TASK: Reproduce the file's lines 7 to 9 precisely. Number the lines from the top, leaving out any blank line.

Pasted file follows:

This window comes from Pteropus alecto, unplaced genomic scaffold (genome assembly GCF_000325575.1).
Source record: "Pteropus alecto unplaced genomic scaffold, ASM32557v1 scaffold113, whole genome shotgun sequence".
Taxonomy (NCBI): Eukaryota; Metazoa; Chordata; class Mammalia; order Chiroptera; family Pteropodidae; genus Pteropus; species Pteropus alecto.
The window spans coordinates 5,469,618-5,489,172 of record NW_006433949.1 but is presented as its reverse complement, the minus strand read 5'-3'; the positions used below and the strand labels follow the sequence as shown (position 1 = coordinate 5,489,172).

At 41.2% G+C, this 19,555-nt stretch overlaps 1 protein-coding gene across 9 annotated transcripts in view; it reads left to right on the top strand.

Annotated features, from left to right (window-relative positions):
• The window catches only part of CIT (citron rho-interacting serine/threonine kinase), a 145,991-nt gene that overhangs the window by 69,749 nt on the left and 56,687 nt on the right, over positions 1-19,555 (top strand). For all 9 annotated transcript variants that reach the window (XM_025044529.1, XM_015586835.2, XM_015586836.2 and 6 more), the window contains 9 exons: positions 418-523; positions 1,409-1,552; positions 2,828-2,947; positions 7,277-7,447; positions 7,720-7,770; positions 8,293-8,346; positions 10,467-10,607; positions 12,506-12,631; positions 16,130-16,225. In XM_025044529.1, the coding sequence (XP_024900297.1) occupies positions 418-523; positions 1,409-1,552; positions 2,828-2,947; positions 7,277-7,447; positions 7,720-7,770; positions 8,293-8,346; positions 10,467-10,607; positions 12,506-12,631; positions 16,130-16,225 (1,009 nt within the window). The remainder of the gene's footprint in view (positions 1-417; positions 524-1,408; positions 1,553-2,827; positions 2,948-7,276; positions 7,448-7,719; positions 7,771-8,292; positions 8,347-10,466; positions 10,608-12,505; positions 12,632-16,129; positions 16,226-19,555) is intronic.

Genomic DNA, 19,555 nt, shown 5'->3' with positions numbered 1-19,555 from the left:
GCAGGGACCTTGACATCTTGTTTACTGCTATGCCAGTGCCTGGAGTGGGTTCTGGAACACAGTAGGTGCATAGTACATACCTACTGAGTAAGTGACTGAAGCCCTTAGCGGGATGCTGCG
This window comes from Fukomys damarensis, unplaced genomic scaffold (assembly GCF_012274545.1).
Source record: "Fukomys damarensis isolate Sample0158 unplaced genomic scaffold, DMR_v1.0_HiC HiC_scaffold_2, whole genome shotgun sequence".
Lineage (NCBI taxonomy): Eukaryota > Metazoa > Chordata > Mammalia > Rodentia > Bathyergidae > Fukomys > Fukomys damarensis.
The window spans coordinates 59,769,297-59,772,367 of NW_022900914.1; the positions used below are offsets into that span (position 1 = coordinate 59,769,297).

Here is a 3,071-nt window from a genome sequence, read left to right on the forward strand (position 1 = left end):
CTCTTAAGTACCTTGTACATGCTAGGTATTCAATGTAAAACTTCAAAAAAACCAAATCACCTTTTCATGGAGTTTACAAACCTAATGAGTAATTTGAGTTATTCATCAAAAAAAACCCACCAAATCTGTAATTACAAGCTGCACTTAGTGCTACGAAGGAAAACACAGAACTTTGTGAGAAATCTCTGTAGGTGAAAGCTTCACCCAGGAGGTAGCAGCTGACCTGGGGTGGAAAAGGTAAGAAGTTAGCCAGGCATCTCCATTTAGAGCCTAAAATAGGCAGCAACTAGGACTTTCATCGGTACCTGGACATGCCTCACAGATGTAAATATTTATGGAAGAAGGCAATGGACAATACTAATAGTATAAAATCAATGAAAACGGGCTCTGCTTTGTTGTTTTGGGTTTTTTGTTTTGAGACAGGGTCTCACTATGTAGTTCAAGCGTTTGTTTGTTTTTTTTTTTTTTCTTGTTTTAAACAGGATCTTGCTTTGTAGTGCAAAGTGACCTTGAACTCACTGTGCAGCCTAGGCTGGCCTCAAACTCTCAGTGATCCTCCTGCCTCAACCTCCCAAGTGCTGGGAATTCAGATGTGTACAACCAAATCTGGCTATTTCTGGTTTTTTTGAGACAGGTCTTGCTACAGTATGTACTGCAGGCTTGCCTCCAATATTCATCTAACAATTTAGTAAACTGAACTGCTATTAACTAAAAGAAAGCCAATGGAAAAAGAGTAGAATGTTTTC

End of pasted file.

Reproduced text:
• The window catches only part of CIT (citron rho-interacting serine/threonine kinase), a 145,991-nt gene that overhangs the window by 69,749 nt on the left and 56,687 nt on the right, over positions 1-19,555 (top strand). For all 9 annotated transcript variants that reach the window (XM_025044529.1, XM_015586835.2, XM_015586836.2 and 6 more), the window contains 9 exons: positions 418-523; positions 1,409-1,552; positions 2,828-2,947; positions 7,277-7,447; positions 7,720-7,770; positions 8,293-8,346; positions 10,467-10,607; positions 12,506-12,631; positions 16,130-16,225. In XM_025044529.1, the coding sequence (XP_024900297.1) occupies positions 418-523; positions 1,409-1,552; positions 2,828-2,947; positions 7,277-7,447; positions 7,720-7,770; positions 8,293-8,346; positions 10,467-10,607; positions 12,506-12,631; positions 16,130-16,225 (1,009 nt within the window). The remainder of the gene's footprint in view (positions 1-417; positions 524-1,408; positions 1,553-2,827; positions 2,948-7,276; positions 7,448-7,719; positions 7,771-8,292; positions 8,347-10,466; positions 10,608-12,505; positions 12,632-16,129; positions 16,226-19,555) is intronic.

Genomic DNA, 19,555 nt, shown 5'->3' with positions numbered 1-19,555 from the left:
GCAGGGACCTTGACATCTTGTTTACTGCTATGCCAGTGCCTGGAGTGGGTTCTGGAACACAGTAGGTGCATAGTACATACCTACTGAGTAAGTGACTGAAGCCCTTAGCGGGATGCTGCG